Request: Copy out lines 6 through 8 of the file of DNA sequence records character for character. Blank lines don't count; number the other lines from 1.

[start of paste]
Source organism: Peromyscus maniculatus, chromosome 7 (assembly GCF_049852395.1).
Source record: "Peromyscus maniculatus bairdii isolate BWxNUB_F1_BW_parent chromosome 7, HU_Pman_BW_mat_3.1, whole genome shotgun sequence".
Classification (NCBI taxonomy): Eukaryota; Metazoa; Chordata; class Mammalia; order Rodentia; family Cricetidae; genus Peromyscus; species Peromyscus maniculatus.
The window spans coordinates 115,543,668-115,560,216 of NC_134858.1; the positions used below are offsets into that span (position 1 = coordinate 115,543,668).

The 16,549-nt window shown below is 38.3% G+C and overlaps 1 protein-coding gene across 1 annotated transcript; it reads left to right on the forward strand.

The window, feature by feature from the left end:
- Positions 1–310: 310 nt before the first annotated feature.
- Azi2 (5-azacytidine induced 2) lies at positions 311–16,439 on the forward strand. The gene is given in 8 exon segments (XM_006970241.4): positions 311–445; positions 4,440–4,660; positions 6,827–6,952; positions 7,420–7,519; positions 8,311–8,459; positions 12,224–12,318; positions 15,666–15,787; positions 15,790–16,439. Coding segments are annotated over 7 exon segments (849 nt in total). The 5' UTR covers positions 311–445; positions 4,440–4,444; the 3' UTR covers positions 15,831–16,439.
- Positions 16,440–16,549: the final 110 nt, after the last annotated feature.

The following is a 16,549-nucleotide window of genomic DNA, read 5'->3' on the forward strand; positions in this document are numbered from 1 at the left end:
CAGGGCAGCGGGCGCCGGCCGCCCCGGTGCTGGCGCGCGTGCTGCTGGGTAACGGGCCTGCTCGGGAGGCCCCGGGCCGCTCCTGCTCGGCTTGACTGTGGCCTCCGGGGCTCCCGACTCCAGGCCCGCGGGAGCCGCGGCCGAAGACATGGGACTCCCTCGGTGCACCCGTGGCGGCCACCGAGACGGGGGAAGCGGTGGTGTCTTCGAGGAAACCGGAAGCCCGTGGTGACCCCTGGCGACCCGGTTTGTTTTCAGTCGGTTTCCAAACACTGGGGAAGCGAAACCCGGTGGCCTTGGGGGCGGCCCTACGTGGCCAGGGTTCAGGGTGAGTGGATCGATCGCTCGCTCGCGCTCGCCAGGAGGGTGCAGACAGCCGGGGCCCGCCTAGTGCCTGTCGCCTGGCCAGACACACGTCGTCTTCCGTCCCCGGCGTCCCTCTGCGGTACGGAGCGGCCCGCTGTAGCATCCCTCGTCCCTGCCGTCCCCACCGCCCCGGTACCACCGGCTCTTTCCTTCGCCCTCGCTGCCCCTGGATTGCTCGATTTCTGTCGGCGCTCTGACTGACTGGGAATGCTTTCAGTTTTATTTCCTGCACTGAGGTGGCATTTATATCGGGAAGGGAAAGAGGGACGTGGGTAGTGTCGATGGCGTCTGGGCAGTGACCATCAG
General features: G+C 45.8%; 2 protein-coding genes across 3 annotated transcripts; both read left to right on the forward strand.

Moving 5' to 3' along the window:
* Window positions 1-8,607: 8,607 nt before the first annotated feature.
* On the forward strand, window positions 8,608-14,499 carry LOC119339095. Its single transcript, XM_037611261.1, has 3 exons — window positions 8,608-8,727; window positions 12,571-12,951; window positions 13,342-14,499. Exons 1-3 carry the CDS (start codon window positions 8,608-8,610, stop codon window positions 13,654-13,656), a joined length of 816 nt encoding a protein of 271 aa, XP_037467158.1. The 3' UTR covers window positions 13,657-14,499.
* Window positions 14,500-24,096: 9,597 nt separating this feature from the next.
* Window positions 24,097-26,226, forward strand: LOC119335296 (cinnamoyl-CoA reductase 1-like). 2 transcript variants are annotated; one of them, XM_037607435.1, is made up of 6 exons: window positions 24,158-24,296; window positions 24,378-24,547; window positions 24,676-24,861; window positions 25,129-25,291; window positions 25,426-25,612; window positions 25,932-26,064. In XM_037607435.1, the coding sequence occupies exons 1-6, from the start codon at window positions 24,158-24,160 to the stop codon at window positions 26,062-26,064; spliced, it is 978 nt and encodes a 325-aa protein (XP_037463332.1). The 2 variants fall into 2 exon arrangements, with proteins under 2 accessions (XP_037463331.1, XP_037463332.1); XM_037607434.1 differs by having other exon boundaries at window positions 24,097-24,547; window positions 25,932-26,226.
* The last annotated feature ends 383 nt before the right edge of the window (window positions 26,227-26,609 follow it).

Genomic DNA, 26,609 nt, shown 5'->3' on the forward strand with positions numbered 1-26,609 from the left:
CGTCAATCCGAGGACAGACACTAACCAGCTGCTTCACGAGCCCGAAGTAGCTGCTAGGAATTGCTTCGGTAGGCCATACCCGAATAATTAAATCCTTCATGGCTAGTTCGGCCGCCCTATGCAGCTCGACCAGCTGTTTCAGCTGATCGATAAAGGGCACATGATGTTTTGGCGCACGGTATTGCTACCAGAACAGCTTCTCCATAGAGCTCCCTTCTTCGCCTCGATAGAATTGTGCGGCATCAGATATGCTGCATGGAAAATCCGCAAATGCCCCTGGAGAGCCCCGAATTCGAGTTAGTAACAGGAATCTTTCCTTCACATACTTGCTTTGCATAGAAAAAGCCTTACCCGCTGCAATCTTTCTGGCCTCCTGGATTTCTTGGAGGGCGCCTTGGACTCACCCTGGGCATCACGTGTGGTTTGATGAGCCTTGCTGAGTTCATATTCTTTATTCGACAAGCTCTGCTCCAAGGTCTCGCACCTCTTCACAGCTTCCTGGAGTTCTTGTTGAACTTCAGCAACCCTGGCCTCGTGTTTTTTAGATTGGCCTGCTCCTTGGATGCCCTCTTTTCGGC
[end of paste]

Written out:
The window, feature by feature from the left end:
- Positions 1–310: 310 nt before the first annotated feature.
- Azi2 (5-azacytidine induced 2) lies at positions 311–16,439 on the forward strand. The gene is given in 8 exon segments (XM_006970241.4): positions 311–445; positions 4,440–4,660; positions 6,827–6,952; positions 7,420–7,519; positions 8,311–8,459; positions 12,224–12,318; positions 15,666–15,787; positions 15,790–16,439. Coding segments are annotated over 7 exon segments (849 nt in total). The 5' UTR covers positions 311–445; positions 4,440–4,444; the 3' UTR covers positions 15,831–16,439.